NYRA, TSG Ban Trainer Guillot Over Racist Horse Name, Twitter Reference

Both the New York Racing Association and The Stronach Group’s 1/ST Racing affiliate banned trainer Eric Guillot from racing any of his horses or reserving barn space at any of their tracks after Guillot tagged one of his horses with an apparent racially offensive name.

Eric Guillot-banned trainer
Louisiana native Eric Guillot won’t be holding court at Saratoga like he was here in 2016. NYRA banned him from its tracks after he gave a racist name to one of his now-former horses. Guillot said he is retired and the horse has another name — Respect for All. (Image: Skip Dickstein/Albany Times Union)

The horse’s name was Grape Soda, who won the Jan. 8 opening race at Aqueduct in his debut. While that name isn’t as blatantly racist as one given to an English horse last month, the context behind Grape Soda’s name stoked the controversy.

On Jan. 1, Guillot tweeted a since-deleted tweet of the 3-year-old gelding’s picture, with the caption, “This colt will run next week and has unique name in honor of a TVG analyst.” That came with a black fist emoji.

You didn’t need to be Sherlock Holmes or Hercule Poirot to figure out the target of that reference is TVG host Ken Rudulph, who is African-American. And two of the biggest racetrack presences in the country wasted little time acting on Guillot’s tweets.

NYRA, TSG Waste Little Time Acting on Guillot

“Racism is completely unacceptable in all forms. NYRA rejects Eric Guillot’s toxic words and divisive behavior in the strongest terms,” NYRA CEO and president Dave O’Rourke said in a Saturday statement. “At this time, he will no longer be permitted to enter horses at any NYRA track, nor will he be allocated stalls on NYRA grounds. In addition, we will review what further steps may be available to us. Our racing community is diverse and we stand for inclusion.”

TSG’s 1/ST Racing wasn’t far behind. Chief Operating Office Aidan Brown released a statement a few hours later.

“There is no place in the sport of Thoroughbred racing for racism in any form. Our company will not tolerate the use of hateful and divisive language or behavior. 1/ST Racing agrees fully with the New York Racing Association’s move to ban Mr. Guillot from racing and will take the same action. Mr. Guillot is no longer welcomed at any 1/ST Racing track.”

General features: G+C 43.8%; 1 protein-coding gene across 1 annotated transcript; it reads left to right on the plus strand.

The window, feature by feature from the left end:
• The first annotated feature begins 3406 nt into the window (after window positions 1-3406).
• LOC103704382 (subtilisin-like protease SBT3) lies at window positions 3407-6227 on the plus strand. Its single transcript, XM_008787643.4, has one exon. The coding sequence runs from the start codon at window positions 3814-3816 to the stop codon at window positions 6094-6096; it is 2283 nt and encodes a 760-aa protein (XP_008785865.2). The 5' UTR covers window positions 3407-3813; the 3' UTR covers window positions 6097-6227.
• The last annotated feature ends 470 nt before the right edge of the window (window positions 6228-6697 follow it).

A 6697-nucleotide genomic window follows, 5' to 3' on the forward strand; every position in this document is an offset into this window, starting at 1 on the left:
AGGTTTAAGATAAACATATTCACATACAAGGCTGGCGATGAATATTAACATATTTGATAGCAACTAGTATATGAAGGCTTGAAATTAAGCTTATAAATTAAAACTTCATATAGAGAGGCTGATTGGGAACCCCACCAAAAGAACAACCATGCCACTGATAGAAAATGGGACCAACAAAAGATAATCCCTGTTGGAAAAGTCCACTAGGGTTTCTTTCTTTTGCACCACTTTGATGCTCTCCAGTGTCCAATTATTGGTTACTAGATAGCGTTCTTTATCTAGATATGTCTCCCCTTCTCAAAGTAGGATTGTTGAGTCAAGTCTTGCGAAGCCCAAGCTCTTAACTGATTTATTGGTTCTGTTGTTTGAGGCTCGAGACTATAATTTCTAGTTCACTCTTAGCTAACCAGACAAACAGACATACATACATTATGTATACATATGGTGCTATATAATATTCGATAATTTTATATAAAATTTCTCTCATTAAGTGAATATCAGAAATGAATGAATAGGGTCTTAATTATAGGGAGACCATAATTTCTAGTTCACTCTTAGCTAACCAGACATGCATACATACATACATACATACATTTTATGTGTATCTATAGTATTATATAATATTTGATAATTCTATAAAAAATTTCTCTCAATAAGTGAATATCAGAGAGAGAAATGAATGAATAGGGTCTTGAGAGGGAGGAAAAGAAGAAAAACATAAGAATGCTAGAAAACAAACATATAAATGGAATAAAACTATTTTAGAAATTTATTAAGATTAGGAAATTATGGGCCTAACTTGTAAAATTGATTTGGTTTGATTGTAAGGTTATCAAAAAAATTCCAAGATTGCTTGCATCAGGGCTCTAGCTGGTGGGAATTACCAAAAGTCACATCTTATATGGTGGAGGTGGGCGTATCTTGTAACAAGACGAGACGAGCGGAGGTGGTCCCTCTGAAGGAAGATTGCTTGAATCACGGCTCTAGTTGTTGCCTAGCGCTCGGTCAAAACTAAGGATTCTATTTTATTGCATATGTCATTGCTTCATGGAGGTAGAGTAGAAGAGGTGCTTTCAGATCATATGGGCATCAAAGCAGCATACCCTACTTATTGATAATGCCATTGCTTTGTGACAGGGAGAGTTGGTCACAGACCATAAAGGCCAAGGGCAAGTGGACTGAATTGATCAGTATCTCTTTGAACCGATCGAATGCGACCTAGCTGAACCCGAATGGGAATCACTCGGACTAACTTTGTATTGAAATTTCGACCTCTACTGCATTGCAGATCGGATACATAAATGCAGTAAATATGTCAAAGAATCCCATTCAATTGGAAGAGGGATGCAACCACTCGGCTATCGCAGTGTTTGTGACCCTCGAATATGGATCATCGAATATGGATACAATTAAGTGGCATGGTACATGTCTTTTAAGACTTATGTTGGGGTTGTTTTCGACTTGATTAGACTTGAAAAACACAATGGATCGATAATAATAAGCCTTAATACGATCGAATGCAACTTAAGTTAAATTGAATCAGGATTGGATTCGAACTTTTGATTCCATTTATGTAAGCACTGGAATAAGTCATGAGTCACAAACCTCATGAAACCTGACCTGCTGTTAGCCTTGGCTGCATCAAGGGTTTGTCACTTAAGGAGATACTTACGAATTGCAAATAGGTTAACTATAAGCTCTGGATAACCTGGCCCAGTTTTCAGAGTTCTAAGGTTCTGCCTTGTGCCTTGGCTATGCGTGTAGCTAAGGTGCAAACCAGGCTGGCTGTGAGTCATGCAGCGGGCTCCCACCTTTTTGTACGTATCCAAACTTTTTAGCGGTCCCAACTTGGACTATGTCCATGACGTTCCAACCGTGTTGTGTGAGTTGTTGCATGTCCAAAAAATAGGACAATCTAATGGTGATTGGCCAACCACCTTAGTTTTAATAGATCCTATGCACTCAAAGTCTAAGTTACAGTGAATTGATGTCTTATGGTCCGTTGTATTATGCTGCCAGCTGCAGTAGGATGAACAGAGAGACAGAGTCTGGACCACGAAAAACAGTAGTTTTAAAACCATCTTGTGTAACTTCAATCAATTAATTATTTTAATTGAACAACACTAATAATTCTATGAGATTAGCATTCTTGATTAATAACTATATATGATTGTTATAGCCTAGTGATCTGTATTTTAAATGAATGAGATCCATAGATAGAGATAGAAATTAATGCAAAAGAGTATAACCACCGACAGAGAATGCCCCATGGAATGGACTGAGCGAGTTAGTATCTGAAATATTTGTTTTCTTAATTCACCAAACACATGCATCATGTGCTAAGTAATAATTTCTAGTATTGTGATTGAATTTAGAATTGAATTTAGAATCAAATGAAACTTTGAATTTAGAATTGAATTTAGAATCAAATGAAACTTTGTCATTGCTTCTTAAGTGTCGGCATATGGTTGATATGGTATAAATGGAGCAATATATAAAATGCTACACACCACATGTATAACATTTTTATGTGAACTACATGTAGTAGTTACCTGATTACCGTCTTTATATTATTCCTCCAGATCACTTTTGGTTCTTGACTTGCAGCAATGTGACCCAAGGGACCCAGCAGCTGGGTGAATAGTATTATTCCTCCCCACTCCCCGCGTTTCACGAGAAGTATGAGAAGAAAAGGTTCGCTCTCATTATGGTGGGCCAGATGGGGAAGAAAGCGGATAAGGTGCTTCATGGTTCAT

TVG completed the boycott trifecta. It announced it would no longer air any races with Guillot’s horses.

Guillot Retires, Disperses Few Remaining Horses

That, apparently, won’t be an issue. Guillot, a Louisiana native, said the name came from his favorite childhood beverage. He tweeted Saturday that he is retired. His three horses at Belmont Park were dispersed to other trainers.

That includes Grape Soda, claimed for $25,000 by Larry Roman, who promptly renamed the gelding Respect for All. He also told the Daily Racing Form he would donate 10% of Respect for All’s gross earnings to the Backstretch Employee Service Team at NYRA tracks.

Meanwhile, The Jockey Club issued a statement saying, “Upon review, we have confirmed that the name is ineligible under Rule 6.F.11 of the Principal Rules and Requirements of the American Stud Book, and we have begun the name change process in consultation with the current owner, which must be completed as soon as possible.”

That rule addresses and prohibits using, “Names that appear to be designed to harass, humiliate, or disparage a specific individual, group of individuals, or entity.”

Moreno Was Guillot’s Lone Millionaire

Guillot got his trainer’s license in 1991. According to Equibase, he’s won 259 races from 2,348 starts – an 11% win percentage. Guillot owns 19 graded stakes victory, along with a tick more than $13 million in career earnings.

Prominent among those are the 2014 Whitney with Moreno — easily Guillot’s biggest star with nearly $3 million in career earnings — and the 2016 Jim Dandy with Laoban. That was his last graded stakes win. Last year, Guillot’s barn recorded only nine starts and $106,770 in earnings.

This is the latest incident besmirching a sport that often fights perceptions of insularity and barely veiled racism in many corners. Last year, that included social media posts by Kentucky breeder and consigner Tom Van Meter illustrating one of horseracing’s open secrets: that it’s upper levels are among the least-diverse in American sports.

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